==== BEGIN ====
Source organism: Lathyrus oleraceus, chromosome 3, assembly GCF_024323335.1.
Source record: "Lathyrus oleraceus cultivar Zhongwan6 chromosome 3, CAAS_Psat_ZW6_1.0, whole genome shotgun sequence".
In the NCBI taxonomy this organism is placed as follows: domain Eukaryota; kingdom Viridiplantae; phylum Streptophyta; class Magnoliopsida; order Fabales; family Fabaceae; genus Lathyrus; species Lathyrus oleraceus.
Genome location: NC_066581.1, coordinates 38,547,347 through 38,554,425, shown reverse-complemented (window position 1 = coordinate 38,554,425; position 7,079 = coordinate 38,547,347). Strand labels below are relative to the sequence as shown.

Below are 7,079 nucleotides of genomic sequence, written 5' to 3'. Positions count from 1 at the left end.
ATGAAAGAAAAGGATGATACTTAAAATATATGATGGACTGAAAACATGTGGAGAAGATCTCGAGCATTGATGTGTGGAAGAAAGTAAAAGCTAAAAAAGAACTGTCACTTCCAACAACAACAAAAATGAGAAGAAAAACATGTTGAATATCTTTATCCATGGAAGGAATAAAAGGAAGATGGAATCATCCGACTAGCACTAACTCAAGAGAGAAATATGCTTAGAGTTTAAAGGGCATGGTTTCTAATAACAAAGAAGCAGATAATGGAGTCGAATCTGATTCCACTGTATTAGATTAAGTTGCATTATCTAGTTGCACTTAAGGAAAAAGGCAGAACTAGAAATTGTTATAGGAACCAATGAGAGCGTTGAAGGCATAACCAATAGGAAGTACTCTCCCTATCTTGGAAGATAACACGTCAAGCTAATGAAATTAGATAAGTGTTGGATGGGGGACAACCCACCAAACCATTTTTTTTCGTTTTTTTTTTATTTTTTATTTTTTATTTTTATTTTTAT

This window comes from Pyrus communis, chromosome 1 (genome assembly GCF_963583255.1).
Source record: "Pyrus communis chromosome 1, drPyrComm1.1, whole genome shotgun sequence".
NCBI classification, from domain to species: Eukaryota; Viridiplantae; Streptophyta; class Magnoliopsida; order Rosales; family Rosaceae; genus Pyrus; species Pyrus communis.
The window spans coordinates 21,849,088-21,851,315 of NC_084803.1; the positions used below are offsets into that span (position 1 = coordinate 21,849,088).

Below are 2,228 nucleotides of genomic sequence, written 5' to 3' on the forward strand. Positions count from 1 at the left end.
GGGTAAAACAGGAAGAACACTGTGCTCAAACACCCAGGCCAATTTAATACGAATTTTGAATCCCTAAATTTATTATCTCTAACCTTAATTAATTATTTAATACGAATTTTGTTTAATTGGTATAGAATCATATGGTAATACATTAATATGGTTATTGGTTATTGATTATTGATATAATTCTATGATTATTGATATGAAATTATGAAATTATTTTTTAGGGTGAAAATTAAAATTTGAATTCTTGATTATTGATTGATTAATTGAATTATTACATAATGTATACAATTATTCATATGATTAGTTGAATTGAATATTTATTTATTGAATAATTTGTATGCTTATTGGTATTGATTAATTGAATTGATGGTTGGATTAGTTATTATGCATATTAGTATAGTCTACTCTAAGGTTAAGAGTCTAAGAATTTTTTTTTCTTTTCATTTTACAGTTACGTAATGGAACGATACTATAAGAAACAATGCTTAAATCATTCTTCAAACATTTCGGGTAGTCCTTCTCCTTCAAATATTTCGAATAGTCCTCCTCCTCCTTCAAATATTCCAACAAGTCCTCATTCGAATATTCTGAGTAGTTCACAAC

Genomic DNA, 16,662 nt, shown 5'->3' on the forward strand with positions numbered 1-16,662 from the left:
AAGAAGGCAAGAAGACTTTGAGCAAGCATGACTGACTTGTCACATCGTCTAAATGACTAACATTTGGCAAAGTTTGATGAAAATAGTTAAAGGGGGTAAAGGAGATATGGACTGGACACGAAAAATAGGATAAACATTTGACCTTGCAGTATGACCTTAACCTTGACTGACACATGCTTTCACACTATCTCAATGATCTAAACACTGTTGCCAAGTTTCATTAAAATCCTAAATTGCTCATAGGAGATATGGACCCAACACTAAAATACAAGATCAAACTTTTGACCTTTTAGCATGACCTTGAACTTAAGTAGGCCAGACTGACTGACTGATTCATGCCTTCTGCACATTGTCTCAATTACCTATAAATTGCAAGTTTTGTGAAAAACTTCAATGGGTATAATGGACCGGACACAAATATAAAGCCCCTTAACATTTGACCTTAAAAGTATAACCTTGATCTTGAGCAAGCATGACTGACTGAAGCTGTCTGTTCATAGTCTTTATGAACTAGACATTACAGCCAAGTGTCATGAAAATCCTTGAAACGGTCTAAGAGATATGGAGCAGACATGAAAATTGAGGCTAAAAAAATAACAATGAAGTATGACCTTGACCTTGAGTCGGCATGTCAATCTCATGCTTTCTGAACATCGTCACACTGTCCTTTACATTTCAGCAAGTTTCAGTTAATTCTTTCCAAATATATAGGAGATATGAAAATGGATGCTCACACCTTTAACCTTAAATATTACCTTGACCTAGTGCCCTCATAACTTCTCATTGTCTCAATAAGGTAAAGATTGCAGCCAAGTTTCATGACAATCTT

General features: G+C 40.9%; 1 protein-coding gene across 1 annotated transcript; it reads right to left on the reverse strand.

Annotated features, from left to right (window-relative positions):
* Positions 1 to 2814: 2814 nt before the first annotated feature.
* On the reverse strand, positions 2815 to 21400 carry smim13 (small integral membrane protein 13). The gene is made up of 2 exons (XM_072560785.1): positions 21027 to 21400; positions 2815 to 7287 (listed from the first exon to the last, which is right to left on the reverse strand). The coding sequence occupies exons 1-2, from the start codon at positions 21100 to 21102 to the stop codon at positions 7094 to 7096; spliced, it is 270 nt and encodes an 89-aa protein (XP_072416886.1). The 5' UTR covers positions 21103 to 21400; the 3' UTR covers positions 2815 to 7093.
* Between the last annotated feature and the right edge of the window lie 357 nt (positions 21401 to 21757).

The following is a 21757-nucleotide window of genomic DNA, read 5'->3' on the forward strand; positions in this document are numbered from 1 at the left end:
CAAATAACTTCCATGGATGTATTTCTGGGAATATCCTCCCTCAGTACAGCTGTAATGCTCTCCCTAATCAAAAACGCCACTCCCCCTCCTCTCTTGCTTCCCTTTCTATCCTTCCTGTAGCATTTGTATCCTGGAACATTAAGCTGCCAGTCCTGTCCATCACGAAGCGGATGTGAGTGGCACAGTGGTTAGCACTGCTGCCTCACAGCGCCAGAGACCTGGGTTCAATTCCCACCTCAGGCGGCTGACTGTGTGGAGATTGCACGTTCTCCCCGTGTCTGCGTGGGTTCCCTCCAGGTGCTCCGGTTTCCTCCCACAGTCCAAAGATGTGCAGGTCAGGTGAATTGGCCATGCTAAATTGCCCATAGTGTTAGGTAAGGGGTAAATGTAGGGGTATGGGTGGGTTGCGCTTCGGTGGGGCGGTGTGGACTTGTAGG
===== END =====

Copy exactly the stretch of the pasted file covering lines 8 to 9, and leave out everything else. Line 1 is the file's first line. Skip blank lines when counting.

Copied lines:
Source record: "Pyrus communis chromosome 1, drPyrComm1.1, whole genome shotgun sequence".
NCBI classification, from domain to species: Eukaryota; Viridiplantae; Streptophyta; class Magnoliopsida; order Rosales; family Rosaceae; genus Pyrus; species Pyrus communis.